After 1929, the entire world was in a plummet and Keynes decided to take on the task of explaining and determining new ways to control trade cycles. This resulted in two books, Tract on Monetary Reform (1929) and The General Theory of Employment, Interest and Money (1936). Through these books, Keynes proclaimed that there needed to be both national and international programs that would lead to a cohesive monetary policy. He believed that a national budget should be used as a primary instrument in planning the national economy. Keynes asserted that policies were needed to regulate the ups and downs of the trade cycle. He firmly believed that it was the responsibility of government to regulate the levels of employment and investment. Keynes response to a depression or recession is government actions designed to encourage spending and discourage saving, and a key component is that the government's central bank should lower interest rates when prices are too high and raise interest rates when prices fall.

Keynes made other important contributions to economics, one focused on the disorganization caused by World War I and the other on the deterioration in the balance of trade between Europe and the United States. He continued to help the British government and became an unofficial adviser to Germany. Keynes worked with Roosevelt and other writers of the New Deal, contributing directly to its implementation. By the time World War II began, Keynes was a famous and accredited expert on economics. He assumed a primary role in establishing the Bretton Woods system, which would eventually lay foundations for the International Monetary Fund and the World Bank. He strongly supported William Beveridge's proposal for an expansion of Britain's social services, which led to the United Kingdom's National Health Service. Keynes occupied a seat in the House of Lords as a member of the Liberal Party and supported equal opportunities for women in business.

John Maynard Keynes suffered from several heart attacks before losing his life on April 21, 1946, in Firle, Sussex, England, due to heart failure. He was cremated and his ashes were scattered on the Downs above Tilton.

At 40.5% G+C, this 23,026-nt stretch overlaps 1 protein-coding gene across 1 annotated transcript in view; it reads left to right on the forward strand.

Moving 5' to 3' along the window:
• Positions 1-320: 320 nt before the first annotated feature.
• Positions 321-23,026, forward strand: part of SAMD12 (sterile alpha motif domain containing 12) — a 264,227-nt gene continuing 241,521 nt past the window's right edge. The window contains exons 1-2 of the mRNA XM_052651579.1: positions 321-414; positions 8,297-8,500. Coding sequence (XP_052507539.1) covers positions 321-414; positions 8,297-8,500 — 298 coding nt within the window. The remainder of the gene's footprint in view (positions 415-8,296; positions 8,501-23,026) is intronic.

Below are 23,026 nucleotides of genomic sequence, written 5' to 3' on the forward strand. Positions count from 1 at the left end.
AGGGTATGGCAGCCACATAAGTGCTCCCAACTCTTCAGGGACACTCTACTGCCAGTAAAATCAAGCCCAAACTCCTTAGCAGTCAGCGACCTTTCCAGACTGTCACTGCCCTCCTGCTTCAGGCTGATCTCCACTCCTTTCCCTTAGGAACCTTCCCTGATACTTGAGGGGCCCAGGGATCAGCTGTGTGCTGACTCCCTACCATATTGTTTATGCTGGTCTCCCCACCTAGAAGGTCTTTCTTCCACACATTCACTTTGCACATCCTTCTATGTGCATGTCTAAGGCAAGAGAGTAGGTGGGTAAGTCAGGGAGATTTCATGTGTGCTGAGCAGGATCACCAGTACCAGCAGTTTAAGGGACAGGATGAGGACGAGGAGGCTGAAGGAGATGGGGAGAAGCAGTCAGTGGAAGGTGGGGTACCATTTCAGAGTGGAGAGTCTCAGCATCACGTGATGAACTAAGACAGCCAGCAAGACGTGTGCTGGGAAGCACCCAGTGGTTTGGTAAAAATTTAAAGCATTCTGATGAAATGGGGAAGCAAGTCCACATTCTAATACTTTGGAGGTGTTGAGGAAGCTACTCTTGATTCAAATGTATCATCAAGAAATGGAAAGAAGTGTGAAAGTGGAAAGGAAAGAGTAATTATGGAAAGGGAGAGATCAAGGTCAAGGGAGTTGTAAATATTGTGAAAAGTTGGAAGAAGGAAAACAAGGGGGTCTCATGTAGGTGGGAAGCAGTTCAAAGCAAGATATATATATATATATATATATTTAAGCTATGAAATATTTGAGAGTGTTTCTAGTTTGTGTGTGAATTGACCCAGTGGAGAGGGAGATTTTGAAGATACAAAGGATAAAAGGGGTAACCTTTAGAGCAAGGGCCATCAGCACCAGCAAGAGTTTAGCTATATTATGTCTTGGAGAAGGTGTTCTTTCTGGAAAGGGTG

See also: Beveridge, William; Marshall, Alfred; Pigou, A. C.

Selected Works by John Maynard Keynes
  • Keynes, John Maynard. The Economic Consequences of the Peace. Harcourt, Brace & Howe New York, 1920.
  • Keynes, John Maynard. The End of Laissez-Faire. L & Virginia Woolf London, 1926.
  • Keynes, John Maynard. Essays in Persuasion. Macmillan New York, 1931.
  • Keynes, John Maynard. The General Theory of Employment, Interest and Money. Macmillan New York, 1936.
  • Keynes, John Maynard. How to Pay for the War. Harcourt, Brace New York, 1940.
  • Keynes, John Maynard. Indian Currency and Finance. Royal Economic Society London, 1913.
  • Keynes, John Maynard. A Revision of the Treaty. Macmillan London, 1922.
  • Keynes, John Maynard. Tract on Monetary Reform. Macmillan London, 1929.
  • Keynes, John Maynard. Treatise on Probability. Macmillan London, 1921.
  • Selected Works about John Maynard Keynes
  • “John Maynard Keynes.” (accessed March 2011).
  • Minsky, Hyman P. John Maynard Keynes. Columbia Essays on the Great Economists. Columbia University Press New York, 1975.
  • Skidelsky, Robert. John Maynard Keynes: 1883-1946: Economist, Philosopher, Statesman. Macmillan New York, 1980.
  • Skidelsky, Robert. John Maynard Keynes. Vol. 1, Hopes Betrayed, 1883-1920. Viking Adult New York, 1986.
  • Skidelsky, Robert. John Maynard Keynes. Vol. 2, The Economist as Savior, 1920-1937. Viking Adult New York, 1994.
  • Skidelsky, Robert. John Maynard Keynes. Vol. 3, Fighting for Freedom, 1937-1946. Viking Adult New York, 2001.
  • Skidelsky, Robert. Keynes: The Return of the Master. Public Affairs New York, 2009.
  • Samantha Lohr
    Copyright 2013 David A. Dieterle